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July 25, 2014 | 27th Tamuz 5774
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Young Adult Attendance and Worship Relevance
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YOUNG ADULT ATTENDANCE AND WORSHIP RELEVANCE


  1. I was wondering if there have been successful programs in getting younger adults--age 20's and 30's--to "regular" Shabbat evening services (not "Family" services). Anyone have any success? If so, how did you do it? We can get this age group to "Family Services" but not to the other services.
    Fred
    650 member units and 500 member units (two congregations)

  2. We attracted a different segment of the population to Friday night services by offering a Kabbalat Shabbat once a month, at 6:30 P.M. instead of 8:00 P.M. We have a "nosh and schmooze" beginning at 6:00 P.M. in place of an Oneg afterward.
    Stephanie

  3. We have many young singles and couples in our community that do not belong to synagogues.

    In order to serve this population, the Conservative rabbi around the corner and I started a once-a-month Shabbat service and dinner program for young singles and couples in the Generation X generation, approximately 22--35. We have our own service at 7:15 P.M. and then have a dinner at approximately 8:00 P.M. We alternated between the Conservative synagogue and this one (Reform). The service is the 2nd Friday night of each month.

    We use melodies from both traditions, and use English as well. In the eighteen months that we have been doing this program (taking July and August off), we have seen the program grow into a group of about twenty-two to twenty-five singles and couples that come together on a monthly basis to pray, eat, schmooze, network, relax, and be Jewish.

    Francyne
    approximately 430 family units


  4. In my 20's and 30's I preferred a service with guitar music instead of the choir or old melodies. I rarely was at a service like that unless I was out of town. I am forty now and still prefer the songs by Jeff Klepper, Danny Maseng, and Debbie Friedman, and other new music. I guess a lot of it was written in the 1970's and 80's so it is not so new anymore, but it is not my father?s Oldsmobile, ummm, I mean service.
    Carol

  5. Carol and Fred are onto something that is currently drawing young folks in substantial numbers at both erev Shabbat and Shacharit services. B'nai Jeshurun on the upper west side of Manhattan runs several concurrent services both evening and morning to accommodate the crowds in their 20's and 30's. The last two weeks at Kol Haneshemah in Jerusalem there was a similar SRO throng (as there has been each time we visit with them), and several months ago I posted [to the list serv] a note of my experience with Rabbi Sergio Bergman at Libertad Synagogue in Argentina. (hundreds at Kabbalat Shabbat).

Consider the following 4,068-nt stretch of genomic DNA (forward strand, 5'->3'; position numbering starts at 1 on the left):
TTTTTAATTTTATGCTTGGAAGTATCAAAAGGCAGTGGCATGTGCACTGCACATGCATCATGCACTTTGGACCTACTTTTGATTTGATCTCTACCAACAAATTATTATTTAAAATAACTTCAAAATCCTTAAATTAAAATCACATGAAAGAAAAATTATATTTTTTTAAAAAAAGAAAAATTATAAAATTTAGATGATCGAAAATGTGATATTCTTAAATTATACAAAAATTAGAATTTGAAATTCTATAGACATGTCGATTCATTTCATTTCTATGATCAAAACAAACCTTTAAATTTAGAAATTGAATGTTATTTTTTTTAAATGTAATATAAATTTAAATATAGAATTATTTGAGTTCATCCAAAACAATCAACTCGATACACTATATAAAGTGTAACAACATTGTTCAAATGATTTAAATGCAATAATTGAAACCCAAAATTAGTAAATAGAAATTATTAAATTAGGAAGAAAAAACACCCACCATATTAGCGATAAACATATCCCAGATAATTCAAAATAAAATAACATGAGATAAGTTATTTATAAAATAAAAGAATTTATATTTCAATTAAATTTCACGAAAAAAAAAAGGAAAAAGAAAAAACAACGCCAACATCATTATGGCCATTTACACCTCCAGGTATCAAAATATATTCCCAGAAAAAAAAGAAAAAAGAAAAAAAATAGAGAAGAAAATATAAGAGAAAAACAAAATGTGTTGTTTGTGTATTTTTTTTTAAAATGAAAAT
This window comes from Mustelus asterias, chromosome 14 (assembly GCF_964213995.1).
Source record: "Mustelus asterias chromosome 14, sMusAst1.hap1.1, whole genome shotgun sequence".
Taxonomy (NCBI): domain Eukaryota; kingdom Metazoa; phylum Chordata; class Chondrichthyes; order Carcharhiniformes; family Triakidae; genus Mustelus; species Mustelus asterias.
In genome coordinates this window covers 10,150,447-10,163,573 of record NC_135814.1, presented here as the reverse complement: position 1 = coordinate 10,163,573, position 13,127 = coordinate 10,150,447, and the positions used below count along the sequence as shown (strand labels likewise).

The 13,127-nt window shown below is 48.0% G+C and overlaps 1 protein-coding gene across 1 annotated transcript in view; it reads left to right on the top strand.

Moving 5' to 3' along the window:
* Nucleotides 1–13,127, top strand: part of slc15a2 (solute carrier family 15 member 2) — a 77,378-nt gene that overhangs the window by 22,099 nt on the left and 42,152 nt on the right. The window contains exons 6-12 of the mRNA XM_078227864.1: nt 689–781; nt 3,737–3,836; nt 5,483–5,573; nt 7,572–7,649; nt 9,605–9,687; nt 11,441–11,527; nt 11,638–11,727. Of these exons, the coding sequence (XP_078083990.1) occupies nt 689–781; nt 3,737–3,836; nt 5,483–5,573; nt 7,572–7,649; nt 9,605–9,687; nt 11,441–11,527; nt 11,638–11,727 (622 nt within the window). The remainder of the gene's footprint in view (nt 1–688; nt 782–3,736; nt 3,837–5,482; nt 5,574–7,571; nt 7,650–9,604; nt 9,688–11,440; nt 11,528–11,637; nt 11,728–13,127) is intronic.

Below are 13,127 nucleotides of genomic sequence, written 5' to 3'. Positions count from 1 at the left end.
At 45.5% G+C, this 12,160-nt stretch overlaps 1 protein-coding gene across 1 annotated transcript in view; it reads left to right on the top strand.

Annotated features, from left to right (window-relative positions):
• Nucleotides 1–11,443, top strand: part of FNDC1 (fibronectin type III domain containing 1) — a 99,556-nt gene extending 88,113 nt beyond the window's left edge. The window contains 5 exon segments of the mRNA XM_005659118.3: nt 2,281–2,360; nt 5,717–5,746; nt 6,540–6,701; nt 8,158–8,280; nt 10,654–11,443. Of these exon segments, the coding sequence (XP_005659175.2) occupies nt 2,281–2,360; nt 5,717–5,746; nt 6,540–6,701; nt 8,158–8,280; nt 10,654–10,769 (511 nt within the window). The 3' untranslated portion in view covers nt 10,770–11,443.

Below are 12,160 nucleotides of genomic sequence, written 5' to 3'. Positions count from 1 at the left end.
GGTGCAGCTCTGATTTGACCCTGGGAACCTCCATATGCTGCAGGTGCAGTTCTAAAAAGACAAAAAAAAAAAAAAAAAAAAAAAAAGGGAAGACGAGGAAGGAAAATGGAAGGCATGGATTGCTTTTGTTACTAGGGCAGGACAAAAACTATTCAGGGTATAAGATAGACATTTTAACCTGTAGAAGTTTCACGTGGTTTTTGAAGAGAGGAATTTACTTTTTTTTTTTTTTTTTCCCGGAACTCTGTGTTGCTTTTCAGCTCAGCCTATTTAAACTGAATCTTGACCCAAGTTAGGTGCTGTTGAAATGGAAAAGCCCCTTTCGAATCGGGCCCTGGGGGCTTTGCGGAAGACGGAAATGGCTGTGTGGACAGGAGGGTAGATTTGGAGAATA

The common thread at all of these services was the music--niggunum that lifted, moved, took the congregation aloft. No stilted responsive readings, no performances by rabbis, cantors, or choirs; just Jews in the pews letting the mood take them somewhere else. We can do it, and they will come. All it takes is imagination and sincerity.

    Michael


  6. Many congregations across North America have been successful at reaching out to 20s and 30s, connecting them to Judaism and bringing them back to the synagogue. What's important is finding out from the 20s and 30s what they're looking for. They may be interested in attending Friday night services but may be anxious about showing up and being the only 28-year-old who is there.

    Some congregations offer a monthly Shabbat Unplugged Service for young adults. Others offer a variety of programming (Torah on Tap, Mitzvah Day projects) that includes Shabbat services with the congregation. One 20s/30s group I'm thinking of goes to Friday night services together on the 1st Friday of the month. Another group tells others that they can come any Friday night and find young adults sitting together on the right side of the sanctuary.

    The congregations that offer a separate Shabbat service are focusing on meeting the young adults where they are (downtown Shabbat Service) and then connecting them back to the synagogue. Many young adults do enjoy a service with a lot of music; therefore Shabbat Unplugged has been very successful at bringing hundreds of 20s and 30s into the synagogue.

    A few thoughts on why young adults are attending the Family service and not the "regular" service: If the service starts earlier this will make a difference. Many congregations that are successful at reaching young adults start services between 6--7:00 P.M.

    If you're interested in learning more about reaching out to young adults, please take a look at:

    • www.urj.org/outreach/youngadults
    • www.centralsynagogue.org/community/central_issues
    • www.tisrael.org/caring_action/riverway_project.php
    • www.sswt.org/yc

    Naomi Gewirtz, MSW
    Dept. of Outreach & Synagogue Community


 
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